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Kill The Frontman’s sound is not what you might expect from a band whose members have punched numbers in both hardcore and hip-hop outfits, but then again, satisfying expectations has never produced original or powerful music.
Chris Reynolds, formerly of This is Hell, and Matt McGinley, currently the backbone of Gym Class Heroes, first met as undergraduates at Oneonta College, where they enlisted the help of guitarist and vocalist Frank Sicari in breaking ground on a band whose sound is equal parts punk, pop, and hardcore. Originally touring under the name Sherwood, Kill The Frontman has played host to a slew of bass players, all of whom seem to have found success in their own right (former member Eric Roberts now plays bass alongside McGinley in Gym Class Heroes). The band has finally located a permanent bass player in Zo Mourning, who has written music with Reynolds since their days growing up in the doldrums of rural New York.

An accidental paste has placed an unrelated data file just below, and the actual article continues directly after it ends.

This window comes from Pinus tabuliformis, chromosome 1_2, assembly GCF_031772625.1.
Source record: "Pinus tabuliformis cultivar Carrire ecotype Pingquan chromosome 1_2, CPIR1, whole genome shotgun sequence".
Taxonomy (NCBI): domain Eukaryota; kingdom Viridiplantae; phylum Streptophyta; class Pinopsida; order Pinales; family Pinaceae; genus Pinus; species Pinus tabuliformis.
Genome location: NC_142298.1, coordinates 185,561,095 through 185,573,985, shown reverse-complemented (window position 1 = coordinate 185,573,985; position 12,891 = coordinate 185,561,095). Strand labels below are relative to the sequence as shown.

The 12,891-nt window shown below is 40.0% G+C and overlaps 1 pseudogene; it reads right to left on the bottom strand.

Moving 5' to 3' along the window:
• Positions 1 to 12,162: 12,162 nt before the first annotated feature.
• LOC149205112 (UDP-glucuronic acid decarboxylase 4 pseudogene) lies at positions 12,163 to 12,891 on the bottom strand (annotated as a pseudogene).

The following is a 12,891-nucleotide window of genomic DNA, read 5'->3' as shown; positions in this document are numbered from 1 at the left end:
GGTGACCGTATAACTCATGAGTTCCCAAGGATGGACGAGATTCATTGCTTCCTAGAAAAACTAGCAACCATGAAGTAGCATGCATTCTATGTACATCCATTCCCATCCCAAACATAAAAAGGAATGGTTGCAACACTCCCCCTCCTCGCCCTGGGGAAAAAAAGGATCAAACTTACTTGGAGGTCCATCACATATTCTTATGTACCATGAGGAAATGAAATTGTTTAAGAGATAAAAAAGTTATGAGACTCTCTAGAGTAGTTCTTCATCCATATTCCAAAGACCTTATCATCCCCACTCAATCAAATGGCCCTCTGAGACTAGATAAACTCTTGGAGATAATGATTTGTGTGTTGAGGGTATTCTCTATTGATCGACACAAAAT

While achieving marginal success in the Oneonta area, McGinley left Kill The Frontman to pursue Gym Class Heroes and Reynolds joined Scraps and Heart Attacks, a lesser known old-school hardcore troupe from the early millennium. The band went on an indefinite hiatus until last fall, when all four members took a break from their respective projects and got together to record Songs from the Game Room.
The songwriting on Songs from the Game Room is an amalgamation of the various nuances and styles each member of the band is capable of contributing. At times, Reynolds manages to sound like both the bastard son of Fat Mike and the heir to the throne left vacant by Modern Life Is War’s Jeffrey Eaton. The precision and flare of McGinley’s beats are unmistakable throughout Songs from the Game Room, as is Sicari’s trademark background vocal slur. The album, whose title is a nod to the garage loft where Reynolds wrote, rehearsed, and recorded for years on end, brings together songs from Kill The Frontman’s days as Sherwood, as well as tracks written within the last year. The result is a yearbook of innovative and steadfast songwriting—a welcome violation of what we’ve come to accept as our expectations of pop, punk, and hardcore.